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Pay raise commission recommends raises for three Erie County officials

BUFFALO, N.Y. (WIVB) - Pay raises may be in the future for three elected officials in Erie County.

The Citizens Salary Review Commission released its final report on Tuesday. It recommends raises for the county executive, comptroller, and sheriff.

Four years ago, the commission recommended raises for the county executive, comptroller, sheriff, and clerk. The suggestions were rebuffed by the legislature.

The time around, commissioners are recommending that the county executive's salary rise from $103,248 to $118,376, the comptroller's salary rise from $80,613 to $94,037, and the sheriff's salary rise from $79,092 to $89,343.

The commission declined to recommend pay raises for Erie County legislators or the county clerk. None of the county's elected officials have seen a pay raise since 1996. The district attorney is excluded from this process because his salary is set by judiciary law.

Read more about the commission here.

Additionally, the report recommended annual pay raises for the county executive, comptroller, sheriff, and clerk based on the consumer price index.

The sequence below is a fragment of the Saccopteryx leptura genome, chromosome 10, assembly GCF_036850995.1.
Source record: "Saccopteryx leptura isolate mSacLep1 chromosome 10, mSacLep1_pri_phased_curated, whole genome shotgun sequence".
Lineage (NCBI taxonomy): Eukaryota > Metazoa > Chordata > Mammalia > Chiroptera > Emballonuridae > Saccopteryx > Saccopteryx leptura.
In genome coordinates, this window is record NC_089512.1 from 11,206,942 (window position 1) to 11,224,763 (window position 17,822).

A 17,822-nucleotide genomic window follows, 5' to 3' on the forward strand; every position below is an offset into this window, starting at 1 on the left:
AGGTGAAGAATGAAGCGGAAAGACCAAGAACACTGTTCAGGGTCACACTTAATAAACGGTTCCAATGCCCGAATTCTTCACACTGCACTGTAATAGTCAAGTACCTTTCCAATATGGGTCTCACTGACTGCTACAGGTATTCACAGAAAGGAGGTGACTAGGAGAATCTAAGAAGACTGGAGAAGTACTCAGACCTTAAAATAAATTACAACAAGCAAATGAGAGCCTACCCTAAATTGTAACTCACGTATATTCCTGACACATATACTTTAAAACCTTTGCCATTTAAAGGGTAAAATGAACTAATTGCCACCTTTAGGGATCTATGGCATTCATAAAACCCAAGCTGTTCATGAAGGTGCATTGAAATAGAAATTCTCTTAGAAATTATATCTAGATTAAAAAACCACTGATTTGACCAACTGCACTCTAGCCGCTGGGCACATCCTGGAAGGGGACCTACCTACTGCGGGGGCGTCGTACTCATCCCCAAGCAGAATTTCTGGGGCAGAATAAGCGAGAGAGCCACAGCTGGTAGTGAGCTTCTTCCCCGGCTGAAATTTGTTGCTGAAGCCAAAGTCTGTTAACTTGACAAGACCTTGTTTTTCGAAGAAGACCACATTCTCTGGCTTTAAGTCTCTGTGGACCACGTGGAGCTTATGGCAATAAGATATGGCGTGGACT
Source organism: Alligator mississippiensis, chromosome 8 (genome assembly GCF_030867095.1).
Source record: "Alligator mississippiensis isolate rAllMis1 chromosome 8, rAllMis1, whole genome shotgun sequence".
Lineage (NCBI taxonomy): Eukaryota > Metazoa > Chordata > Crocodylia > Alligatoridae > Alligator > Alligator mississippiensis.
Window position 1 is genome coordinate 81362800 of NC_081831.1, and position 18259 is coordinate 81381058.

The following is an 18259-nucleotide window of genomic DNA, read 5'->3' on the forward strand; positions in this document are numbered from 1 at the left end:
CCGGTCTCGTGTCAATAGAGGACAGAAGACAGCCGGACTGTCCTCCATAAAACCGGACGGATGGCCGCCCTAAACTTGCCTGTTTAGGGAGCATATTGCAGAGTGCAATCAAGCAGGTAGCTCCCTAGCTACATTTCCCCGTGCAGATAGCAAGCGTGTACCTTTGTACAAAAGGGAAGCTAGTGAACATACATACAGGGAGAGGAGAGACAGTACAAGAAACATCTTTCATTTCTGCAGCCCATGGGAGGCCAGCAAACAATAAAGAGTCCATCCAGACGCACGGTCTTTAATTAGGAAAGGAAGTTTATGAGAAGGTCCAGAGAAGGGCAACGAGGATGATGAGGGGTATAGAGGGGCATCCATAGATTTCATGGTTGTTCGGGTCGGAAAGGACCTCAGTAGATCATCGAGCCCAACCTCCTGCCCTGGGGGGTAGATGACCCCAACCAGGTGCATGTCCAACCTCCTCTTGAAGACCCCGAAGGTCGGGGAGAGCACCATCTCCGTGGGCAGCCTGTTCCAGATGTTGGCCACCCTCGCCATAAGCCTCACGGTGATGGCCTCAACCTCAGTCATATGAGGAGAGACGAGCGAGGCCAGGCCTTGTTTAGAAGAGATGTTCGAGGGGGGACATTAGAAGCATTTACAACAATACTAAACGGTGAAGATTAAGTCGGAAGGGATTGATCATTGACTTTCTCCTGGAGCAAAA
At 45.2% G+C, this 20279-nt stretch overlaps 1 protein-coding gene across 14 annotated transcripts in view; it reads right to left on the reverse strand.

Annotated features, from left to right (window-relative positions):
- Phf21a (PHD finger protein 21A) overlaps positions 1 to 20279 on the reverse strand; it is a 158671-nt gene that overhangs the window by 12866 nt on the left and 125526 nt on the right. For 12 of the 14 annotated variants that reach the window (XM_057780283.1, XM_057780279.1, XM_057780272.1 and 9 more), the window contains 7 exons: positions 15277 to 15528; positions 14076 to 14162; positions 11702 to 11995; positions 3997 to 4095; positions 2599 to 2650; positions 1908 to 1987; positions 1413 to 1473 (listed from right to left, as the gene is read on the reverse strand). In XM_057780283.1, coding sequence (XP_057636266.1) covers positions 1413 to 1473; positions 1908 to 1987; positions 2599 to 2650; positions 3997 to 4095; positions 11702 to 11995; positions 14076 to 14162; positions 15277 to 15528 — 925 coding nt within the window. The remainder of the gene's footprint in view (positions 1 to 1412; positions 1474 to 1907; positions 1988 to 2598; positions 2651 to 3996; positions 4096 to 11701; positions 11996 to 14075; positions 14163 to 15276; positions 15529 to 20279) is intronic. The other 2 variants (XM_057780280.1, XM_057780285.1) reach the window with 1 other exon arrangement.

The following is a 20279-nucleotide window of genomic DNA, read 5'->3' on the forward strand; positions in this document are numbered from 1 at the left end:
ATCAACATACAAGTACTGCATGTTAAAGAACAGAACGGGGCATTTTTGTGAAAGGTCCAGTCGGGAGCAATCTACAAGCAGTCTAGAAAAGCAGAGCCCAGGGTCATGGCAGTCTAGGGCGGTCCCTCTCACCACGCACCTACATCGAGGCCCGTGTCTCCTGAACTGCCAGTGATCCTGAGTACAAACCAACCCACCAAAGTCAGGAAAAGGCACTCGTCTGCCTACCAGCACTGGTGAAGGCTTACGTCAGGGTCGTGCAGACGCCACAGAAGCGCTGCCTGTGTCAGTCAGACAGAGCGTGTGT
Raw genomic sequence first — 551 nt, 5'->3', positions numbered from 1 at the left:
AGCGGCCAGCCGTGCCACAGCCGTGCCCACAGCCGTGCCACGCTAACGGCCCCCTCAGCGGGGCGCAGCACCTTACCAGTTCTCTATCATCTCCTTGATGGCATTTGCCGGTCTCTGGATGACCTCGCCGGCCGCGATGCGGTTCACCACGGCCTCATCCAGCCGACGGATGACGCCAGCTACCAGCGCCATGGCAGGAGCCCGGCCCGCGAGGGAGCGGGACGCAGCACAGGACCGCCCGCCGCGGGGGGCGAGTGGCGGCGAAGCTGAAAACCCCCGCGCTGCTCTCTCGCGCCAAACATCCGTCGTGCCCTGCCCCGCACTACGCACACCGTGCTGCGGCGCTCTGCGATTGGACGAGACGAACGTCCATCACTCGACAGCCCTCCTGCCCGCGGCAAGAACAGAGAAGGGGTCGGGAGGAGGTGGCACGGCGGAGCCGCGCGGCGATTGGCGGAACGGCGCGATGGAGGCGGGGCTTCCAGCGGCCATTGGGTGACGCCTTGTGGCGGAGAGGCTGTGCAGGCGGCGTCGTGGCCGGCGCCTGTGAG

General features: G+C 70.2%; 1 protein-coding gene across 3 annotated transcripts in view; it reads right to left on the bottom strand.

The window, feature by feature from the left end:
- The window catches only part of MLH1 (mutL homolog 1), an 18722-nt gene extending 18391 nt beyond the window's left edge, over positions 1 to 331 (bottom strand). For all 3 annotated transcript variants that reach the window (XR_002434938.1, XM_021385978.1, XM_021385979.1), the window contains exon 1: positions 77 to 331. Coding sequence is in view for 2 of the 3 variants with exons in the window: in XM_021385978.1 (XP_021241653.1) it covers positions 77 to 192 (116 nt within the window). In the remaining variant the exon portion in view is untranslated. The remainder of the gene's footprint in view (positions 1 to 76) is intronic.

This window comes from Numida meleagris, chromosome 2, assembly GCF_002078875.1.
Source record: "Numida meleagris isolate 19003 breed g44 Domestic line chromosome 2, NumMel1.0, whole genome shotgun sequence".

The proposals now go to the legislature, which has one year to vote on them.

"I would hope that they all have an open mind, read our report, and look at the data given. They guided us in the data analysis," said Laurie Buonanno, chairwoman of the commission. "We did meet with them. We told them what we had in mind. They told us what they had in mind."

Erie County Executive Mark Poloncarz also hopes lawmakers take a close look at the numbers.

"My commissioners and my assistants, they've all gotten raises," said Poloncarz. "They do get raises because it's based off the contract. If CSEA gets a raise, they get a raise. But the elected officials have not."

But Legislator Joe Lorigo, the minority leader, said he was skeptical that politicians salaries should be raised by 15 percent, when the general public is not seeing those increases.

"Raising elected officials' salaries is something that deserves careful consideration," Lorigo said. "After reviewing the raises recommended by the review board, I am willing to keep an open mind and hear more about their proposal."

A public hearing on the recommendations must be held before lawmakers vote on them. There's no word when that might take place.

Read the report here.


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